ReplyDeleteOn the question of matter "causing space to expand", it depends on what you mean by "space". If you mean empty space (vacuum), then for every expanding congruence you show me, I can find one in the same region that contracts or oscillates or whatever. In other words, the state of expansion of empty space is coordinate dependent.
In the 1st Friedmann equation (ie 00 Einstein equation), "H" measures the expansion of the mattercomoving worldlines. So the statement should be that matter causes matter to expand (or contract for the other branch). Or more generally that, due to gravity, matter must be dynamical (in the absence of finelytuned constructions). Which is entirely reasonable.
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ReplyDeleteMarkusM,
ReplyDeleteAs I wrote, if quantum gravitational effects are pronounced it's questionable that speaking of a size makes sense at all. But that's not an answer I commonly read in the pop sci literature, or do you? Best,
B.
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ReplyDeleteMarkusM,
ReplyDeleteLook, your comment just highlights the confusion I mean. Does or doesn't Penrose's cyclic model remove the Big Bang?
Sabine,
ReplyDeleteAs narratives the various big bang stories are not very satisfying and perhaps they are missing half of the action. Was there something formative before spacetime itself? We have strong quantum fluctuations, but fluctuating about what norm? Did energy burst from the egg alone or entwined with its counterpoise, the vestige of its shell, a congenital dynamic constraint? Gradients arise only with counter currents.
All the best from Colorado....
For your normal person the BB is the point at which the Universe came into being. It arose from nothing and there was a massive explosion and everything was created and hence this is what explains the expanding Universe. Cosmologists, particle physicists etc only have themselves to blame that it is viewed this way.
ReplyDeleteI know that singularities (big bang and black holes cause issues due to being size zero classically which makes no sense) make no sense classically but quantum mechanically might mean something differently but as we don't have a quantum gravity as yet then its all unexplained as yet.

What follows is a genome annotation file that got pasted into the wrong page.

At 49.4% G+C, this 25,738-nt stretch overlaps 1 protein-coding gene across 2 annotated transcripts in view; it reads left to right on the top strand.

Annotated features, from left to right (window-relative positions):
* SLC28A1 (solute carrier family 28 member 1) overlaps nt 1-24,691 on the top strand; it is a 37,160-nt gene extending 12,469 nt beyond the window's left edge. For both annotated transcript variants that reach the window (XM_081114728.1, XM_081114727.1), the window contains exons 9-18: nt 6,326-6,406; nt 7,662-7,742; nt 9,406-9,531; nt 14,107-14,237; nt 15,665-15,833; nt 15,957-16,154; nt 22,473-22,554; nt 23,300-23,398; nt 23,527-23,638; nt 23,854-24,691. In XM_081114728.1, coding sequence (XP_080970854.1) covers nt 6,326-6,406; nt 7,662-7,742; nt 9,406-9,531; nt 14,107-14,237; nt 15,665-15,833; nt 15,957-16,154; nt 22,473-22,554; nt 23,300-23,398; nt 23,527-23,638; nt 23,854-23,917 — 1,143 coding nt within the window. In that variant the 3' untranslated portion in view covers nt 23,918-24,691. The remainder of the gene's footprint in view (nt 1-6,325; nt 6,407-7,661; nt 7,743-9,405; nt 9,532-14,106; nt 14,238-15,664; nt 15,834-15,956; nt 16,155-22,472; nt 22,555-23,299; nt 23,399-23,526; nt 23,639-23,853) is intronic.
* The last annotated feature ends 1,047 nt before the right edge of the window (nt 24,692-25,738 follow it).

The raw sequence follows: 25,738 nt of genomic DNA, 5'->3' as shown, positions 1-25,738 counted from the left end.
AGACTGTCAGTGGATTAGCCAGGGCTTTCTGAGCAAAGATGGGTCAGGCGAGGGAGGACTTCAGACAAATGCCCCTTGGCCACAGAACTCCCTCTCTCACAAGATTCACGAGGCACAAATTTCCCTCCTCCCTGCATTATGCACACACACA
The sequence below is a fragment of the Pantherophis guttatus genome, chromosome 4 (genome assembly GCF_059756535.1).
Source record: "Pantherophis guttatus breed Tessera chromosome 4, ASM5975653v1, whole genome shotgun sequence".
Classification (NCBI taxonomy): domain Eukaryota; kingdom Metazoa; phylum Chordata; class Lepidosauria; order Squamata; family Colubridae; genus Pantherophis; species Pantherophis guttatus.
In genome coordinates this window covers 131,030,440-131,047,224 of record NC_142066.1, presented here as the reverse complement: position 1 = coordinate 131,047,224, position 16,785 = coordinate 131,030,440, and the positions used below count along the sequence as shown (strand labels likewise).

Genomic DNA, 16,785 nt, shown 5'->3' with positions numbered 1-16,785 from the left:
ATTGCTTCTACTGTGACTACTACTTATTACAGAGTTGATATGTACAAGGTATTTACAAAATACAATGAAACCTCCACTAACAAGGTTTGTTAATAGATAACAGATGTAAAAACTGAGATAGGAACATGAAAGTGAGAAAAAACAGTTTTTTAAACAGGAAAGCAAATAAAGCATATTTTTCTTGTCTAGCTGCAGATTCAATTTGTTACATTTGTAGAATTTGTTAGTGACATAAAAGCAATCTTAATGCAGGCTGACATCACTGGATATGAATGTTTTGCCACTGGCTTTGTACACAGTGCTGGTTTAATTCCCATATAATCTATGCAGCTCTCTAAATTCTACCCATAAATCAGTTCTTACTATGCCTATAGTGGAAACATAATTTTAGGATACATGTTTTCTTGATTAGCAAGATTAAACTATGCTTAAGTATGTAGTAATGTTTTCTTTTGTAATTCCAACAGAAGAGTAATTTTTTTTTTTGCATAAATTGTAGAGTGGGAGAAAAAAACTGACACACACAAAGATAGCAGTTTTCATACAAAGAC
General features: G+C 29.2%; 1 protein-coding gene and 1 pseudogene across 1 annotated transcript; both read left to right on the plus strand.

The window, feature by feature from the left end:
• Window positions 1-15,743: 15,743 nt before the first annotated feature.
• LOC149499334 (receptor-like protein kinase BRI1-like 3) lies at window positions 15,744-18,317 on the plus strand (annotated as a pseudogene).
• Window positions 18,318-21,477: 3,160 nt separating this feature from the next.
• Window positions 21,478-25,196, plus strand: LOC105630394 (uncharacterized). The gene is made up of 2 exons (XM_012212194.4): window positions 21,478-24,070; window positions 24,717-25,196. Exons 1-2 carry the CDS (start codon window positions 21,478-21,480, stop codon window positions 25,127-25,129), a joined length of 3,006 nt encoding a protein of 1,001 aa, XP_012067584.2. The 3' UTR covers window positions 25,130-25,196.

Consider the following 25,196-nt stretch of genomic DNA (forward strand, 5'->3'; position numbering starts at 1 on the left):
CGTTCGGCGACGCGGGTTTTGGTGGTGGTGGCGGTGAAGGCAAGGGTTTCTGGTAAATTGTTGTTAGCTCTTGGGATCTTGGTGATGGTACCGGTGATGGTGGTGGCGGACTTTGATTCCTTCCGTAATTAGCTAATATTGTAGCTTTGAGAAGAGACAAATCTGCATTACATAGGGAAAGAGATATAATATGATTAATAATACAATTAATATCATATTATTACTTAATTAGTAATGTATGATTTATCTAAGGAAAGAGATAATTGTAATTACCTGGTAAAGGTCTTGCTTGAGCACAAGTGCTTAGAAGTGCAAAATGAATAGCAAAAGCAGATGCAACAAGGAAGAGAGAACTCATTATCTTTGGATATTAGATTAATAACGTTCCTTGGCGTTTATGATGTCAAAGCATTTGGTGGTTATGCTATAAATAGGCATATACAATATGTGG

Hi Sabine,
ReplyDeletethanks, once again a post with a real question...
I understand the first lesson in research is "when you're stuck, examine your premises" ( and I think we are stuck "out of" quantum gravity).
Then what is a really shocking to me in those discussions is the seemingly absolute belief in the fact that energy is conserved (where another post on this blog states there is no reason for this)  leading to its high concentration ~13.8 billion (of our) years ago. After all, the Big Bang maybe about creation; not the one of creationists but something new in a realm that we do not understand.
How can metric appear out of its own thin air, without energy emerging at the same time? Why should energy be the cause of expansion  or the opposite? Why not both the effects of the same cause?
Thanks,
J.
@akidbelle Noether's theorems couple symmetries with conserved properties. Conservations of massenergy; linear and angular momenta respectively arise from homogeneity of time; homogeneity and isotropy of space. Earth is a gravitational potential. Time is not homogeneous with altitude. Organisms are not spatially homogeneous. Graphite is anisotropic. (alphaQuartz enantiomorphs falsify the Equivalence Principle?)
ReplyDeleteTell us why massenergy, linear and angular momenta are locally conserved. Theory absent experiment is puffery. (Somebody should look.)
If we run the Universe backwards in time what happens when we get to the beginning, does all the Universe go into a singularity or not ?
ReplyDelete"f we run the Universe backwards in time what happens when we get to the beginning, does all the Universe go into a singularity or not ?"
ReplyDeleteNoone knows with absolute certainty, but very probably not. At such high densities, quantum effects have to be taken into account. It's just that, without a theory of quantum gravity, noone knows how to do this.
Usually, when a theory predicts a singularity, what actually happens is that the theory is no longer valid in that regime.
In my profession we call it the homonymproblem.
ReplyDeleteGermans know how to deal with this using wordconcatenation:
pointBigBang
grapefruitBigBang
168meterBigBang